Natural resistance to covid, and second generation vaccines that ignore the spike and recognize the proteins inside the covid virus

Natural resistance to covid, and second generation vaccines that ignore the spike and recognize the proteins inside the covid virus. By Pat Hagan.

There is mounting evidence that some people are naturally Covid-resistant. For reasons not fully understood, it’s thought that these people were already immune to the Covid virus, and they remain so even as it mutates. …

Experts hope that by studying these lucky individuals, they might unlock clues that will help them create a variant-proof vaccine that could keep Covid at bay for ever. …

When the UCL researchers examined the blood of seemingly Covid-proof healthcare workers that had been taken before the vaccine rollout, it confirmed they had no Covid antibodies — meaning it was unlikely they had ever been infected.

However, they discovered other immune system cells, called T cells, similar to those found in the immune systems of people who have recovered from Covid. Like antibodies, T cells are created by the immune system to fend off invaders. But while antibodies stop viral cells from entering the body, T cells attack and destroy them.

It is now known that Covid antibodies can begin to wane in a matter of months both after infection and after vaccination. However, T cells remain in the system for longer and will have snuffed out the virus before it had a chance to infect healthy cells or do any damage, experts suggested.

But why were they there in the first place?

One theory is that the protection came from regular exposure in the past. This could have been through their jobs dealing with sick patients or facing other, less destructive types of coronavirus — the type of disease that includes Covid, of which four strains cause common colds. …

The UCL team carried out further tests on hundreds more blood samples collected as far back as 2011, long before the pandemic struck, and discovered that about one in 20 also had antibodies that could destroy Covid.

Samples taken from children had the highest levels. Scientists said this was possibly because they were regularly exposed to cold-causing coronaviruses through mixing with large numbers of other youngsters at nursery and school, which could explain why, now, Covid rarely causes severe illness in this age group. …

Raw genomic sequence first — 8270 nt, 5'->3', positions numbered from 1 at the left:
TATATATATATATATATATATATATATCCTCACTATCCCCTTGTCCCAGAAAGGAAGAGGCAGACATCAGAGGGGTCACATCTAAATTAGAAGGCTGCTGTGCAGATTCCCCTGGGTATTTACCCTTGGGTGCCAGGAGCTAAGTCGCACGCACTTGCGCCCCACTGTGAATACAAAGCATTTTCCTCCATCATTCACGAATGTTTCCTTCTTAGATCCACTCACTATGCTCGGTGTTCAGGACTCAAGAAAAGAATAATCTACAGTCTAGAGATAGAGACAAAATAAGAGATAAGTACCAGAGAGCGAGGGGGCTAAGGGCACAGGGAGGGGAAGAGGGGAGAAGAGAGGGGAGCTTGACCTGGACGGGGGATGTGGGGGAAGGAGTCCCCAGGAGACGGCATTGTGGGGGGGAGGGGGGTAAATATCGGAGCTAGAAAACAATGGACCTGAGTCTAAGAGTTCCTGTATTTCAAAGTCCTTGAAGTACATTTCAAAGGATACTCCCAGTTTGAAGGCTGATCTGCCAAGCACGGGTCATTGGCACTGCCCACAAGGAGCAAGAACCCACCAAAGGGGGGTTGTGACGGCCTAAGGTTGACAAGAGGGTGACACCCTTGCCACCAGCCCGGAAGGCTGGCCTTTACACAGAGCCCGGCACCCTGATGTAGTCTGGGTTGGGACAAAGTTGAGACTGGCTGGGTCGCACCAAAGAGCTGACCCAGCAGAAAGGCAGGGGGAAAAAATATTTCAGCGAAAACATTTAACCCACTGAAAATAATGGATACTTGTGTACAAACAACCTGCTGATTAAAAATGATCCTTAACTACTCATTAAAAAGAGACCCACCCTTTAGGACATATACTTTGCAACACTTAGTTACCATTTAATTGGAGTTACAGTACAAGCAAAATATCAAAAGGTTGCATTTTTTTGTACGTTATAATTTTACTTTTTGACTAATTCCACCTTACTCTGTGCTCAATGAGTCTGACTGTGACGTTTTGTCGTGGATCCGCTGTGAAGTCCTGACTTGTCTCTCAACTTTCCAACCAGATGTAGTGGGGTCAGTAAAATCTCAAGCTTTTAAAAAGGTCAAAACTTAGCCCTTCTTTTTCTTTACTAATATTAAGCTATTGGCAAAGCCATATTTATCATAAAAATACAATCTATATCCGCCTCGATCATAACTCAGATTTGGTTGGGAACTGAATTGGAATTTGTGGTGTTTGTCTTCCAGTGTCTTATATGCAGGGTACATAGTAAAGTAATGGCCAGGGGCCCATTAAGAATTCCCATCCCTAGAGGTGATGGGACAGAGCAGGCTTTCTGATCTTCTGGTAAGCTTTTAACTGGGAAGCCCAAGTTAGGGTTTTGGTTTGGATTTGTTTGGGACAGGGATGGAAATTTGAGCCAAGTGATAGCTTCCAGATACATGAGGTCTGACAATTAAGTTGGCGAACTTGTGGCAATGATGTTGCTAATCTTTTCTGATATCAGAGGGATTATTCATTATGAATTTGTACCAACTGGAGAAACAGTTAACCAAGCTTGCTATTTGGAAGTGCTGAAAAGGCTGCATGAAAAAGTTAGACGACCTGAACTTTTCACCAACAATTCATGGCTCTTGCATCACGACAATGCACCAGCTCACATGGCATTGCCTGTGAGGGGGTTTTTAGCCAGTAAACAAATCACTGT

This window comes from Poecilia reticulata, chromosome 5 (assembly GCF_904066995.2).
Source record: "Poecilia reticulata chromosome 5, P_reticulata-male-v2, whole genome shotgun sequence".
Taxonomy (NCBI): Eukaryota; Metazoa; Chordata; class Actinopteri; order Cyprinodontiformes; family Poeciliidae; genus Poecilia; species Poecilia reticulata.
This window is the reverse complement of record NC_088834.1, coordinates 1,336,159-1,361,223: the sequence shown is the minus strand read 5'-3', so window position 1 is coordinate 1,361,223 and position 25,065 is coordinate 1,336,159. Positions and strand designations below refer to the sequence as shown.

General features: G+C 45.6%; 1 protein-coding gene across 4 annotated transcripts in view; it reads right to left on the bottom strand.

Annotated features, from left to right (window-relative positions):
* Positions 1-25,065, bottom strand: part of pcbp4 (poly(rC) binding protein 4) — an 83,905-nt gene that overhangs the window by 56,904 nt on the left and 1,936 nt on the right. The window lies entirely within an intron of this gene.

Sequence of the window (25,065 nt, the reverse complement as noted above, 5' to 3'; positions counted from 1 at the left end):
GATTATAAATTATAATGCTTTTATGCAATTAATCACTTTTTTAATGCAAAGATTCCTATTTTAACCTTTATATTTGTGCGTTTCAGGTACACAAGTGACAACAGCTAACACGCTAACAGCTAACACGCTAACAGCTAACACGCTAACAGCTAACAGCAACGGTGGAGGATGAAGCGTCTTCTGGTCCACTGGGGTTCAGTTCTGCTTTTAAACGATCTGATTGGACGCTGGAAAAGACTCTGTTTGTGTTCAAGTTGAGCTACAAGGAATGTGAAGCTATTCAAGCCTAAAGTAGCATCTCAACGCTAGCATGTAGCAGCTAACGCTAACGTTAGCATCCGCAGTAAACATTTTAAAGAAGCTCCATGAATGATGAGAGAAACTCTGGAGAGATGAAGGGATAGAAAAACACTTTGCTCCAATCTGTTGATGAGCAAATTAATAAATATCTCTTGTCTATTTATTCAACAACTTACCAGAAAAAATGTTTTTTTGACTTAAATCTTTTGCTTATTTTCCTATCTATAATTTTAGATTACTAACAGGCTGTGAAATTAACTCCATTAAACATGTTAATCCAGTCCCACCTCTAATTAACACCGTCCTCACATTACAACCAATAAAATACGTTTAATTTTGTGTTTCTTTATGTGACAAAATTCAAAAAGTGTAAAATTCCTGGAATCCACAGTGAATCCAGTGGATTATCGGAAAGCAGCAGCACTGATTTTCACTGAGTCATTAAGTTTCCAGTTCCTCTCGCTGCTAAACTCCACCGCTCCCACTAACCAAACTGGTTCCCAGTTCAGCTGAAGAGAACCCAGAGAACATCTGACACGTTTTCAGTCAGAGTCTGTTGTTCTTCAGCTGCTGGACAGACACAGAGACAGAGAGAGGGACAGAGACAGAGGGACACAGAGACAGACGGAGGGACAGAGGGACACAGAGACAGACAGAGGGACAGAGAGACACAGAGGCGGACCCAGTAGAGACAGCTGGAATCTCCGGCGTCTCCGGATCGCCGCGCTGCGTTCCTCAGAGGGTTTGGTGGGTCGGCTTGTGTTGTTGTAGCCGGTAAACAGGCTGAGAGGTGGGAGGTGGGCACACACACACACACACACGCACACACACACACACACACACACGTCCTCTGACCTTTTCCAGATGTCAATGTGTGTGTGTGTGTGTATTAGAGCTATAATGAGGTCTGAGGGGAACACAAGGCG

Ignore the spike on the outside — recognize the proteins on the inside of the virus:

It appears the most likely explanation for a Covid-proof immune system is that, after it has been repeatedly exposed to another coronavirus, it is then able to detect and defeat any mutated relatives because it is recognising proteins found inside the virus rather than on its surface.

These vary little between coronaviruses. ‘Internal proteins don’t mutate at anything like the same rate as external ones,’ says Professor Andrew Easton, a virologist at Warwick University.

Vaccine-makers have been trying to come up with a jab that contains these stable internal proteins. One is being tested by Oxfordshire-based biotechnology firm Emergex.

It has developed a skin patch — rather than a jab — which sticks on the upper arm. Tiny micro-needles in the patch painlessly puncture the skin, allowing fragments of a range of viral proteins to seep through into the bloodstream and spark the release of anti-coronavirus T cells.

Trials, initially involving 26 volunteers, are due to begin in Switzerland with the earliest results by June.

‘These second-generation Covid vaccines will look at parts of the virus that are less prone to change than the spike protein,’ says Professor Lawrence Young, also a virologist at Warwick University. …


Scientists say the emergence of more vaccine-resistant variants is inevitable. …


Another plausible hypothesis is that natural Covid resistance — and a potential preventative treatment — lies in the genes.

At the University of Sao Paulo in Brazil, researchers have recruited 100 cohabiting couples where one was infected and symptomatic, while the other never tested positive and blood tests confirmed they carried no Covid-specific antibodies, meaning it’s unlikely they have ever caught the virus. The couples will have their DNA analysed to see if there are any key difference between them. …

Genetic resistance has been seen with other viruses. In the mid-1990s, doctors found that an American man, Stephen Crohn, despite having been exposed to numerous HIV-positive partners, had no signs of HIV infection. Researchers discovered he carried a genetic mutation that hampers HIV’s ability to infiltrate the body’s cells. …

Covid might just become less harmful, and omicron is a step in that direction:

Professor Julian Tang, a virologist at Leicester University, says: ‘I think the virus itself will get us out of this pandemic because it seems to be evolving into something much more benign.

‘The history of many viruses — including the Spanish flu of 1918 — is that they become more harmless in time. Current data suggests Omicron is significantly milder than earlier variants, but it is surprising that it has happened this quickly.

‘I would have expected this transition from dangerous and lethal virus to a benign one to take five to ten years, but it looks like it could happen much sooner than that.’ …

Crossover from flu vaccines:

Striking evidence from the US shows that people who had had a flu vaccine were 24 per cent less likely to catch Covid-19 — regardless of whether they’d had the Covid vaccine. And those who did contract Covid were less likely to need hospitalisation or ventilation.

The first generation vaccines are not the solution to covid. Vaccine mandates are immoral, ineffective, and cause real harm.